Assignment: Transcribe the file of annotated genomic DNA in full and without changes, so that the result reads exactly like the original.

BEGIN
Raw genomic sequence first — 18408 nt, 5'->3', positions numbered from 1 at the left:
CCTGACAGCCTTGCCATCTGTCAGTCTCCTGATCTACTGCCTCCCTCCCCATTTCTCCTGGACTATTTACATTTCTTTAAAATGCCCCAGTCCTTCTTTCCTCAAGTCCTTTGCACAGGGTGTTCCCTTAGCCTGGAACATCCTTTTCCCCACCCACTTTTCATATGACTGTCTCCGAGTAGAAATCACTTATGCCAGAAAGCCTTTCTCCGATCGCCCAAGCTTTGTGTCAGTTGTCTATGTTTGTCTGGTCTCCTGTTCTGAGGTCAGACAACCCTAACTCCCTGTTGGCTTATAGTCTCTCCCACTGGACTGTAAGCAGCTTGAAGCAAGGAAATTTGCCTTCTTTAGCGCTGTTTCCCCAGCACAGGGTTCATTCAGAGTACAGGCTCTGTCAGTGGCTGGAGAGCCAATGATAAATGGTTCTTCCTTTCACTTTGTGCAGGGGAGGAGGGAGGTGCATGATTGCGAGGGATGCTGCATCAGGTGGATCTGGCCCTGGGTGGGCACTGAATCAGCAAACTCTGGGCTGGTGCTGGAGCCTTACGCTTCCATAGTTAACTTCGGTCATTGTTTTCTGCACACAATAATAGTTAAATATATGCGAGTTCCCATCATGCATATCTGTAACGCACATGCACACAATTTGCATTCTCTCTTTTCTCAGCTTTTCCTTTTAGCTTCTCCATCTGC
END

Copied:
Raw genomic sequence first — 18408 nt, 5'->3', positions numbered from 1 at the left:
CCTGACAGCCTTGCCATCTGTCAGTCTCCTGATCTACTGCCTCCCTCCCCATTTCTCCTGGACTATTTACATTTCTTTAAAATGCCCCAGTCCTTCTTTCCTCAAGTCCTTTGCACAGGGTGTTCCCTTAGCCTGGAACATCCTTTTCCCCACCCACTTTTCATATGACTGTCTCCGAGTAGAAATCACTTATGCCAGAAAGCCTTTCTCCGATCGCCCAAGCTTTGTGTCAGTTGTCTATGTTTGTCTGGTCTCCTGTTCTGAGGTCAGACAACCCTAACTCCCTGTTGGCTTATAGTCTCTCCCACTGGACTGTAAGCAGCTTGAAGCAAGGAAATTTGCCTTCTTTAGCGCTGTTTCCCCAGCACAGGGTTCATTCAGAGTACAGGCTCTGTCAGTGGCTGGAGAGCCAATGATAAATGGTTCTTCCTTTCACTTTGTGCAGGGGAGGAGGGAGGTGCATGATTGCGAGGGATGCTGCATCAGGTGGATCTGGCCCTGGGTGGGCACTGAATCAGCAAACTCTGGGCTGGTGCTGGAGCCTTACGCTTCCATAGTTAACTTCGGTCATTGTTTTCTGCACACAATAATAGTTAAATATATGCGAGTTCCCATCATGCATATCTGTAACGCACATGCACACAATTTGCATTCTCTCTTTTCTCAGCTTTTCCTTTTAGCTTCTCCATCTGC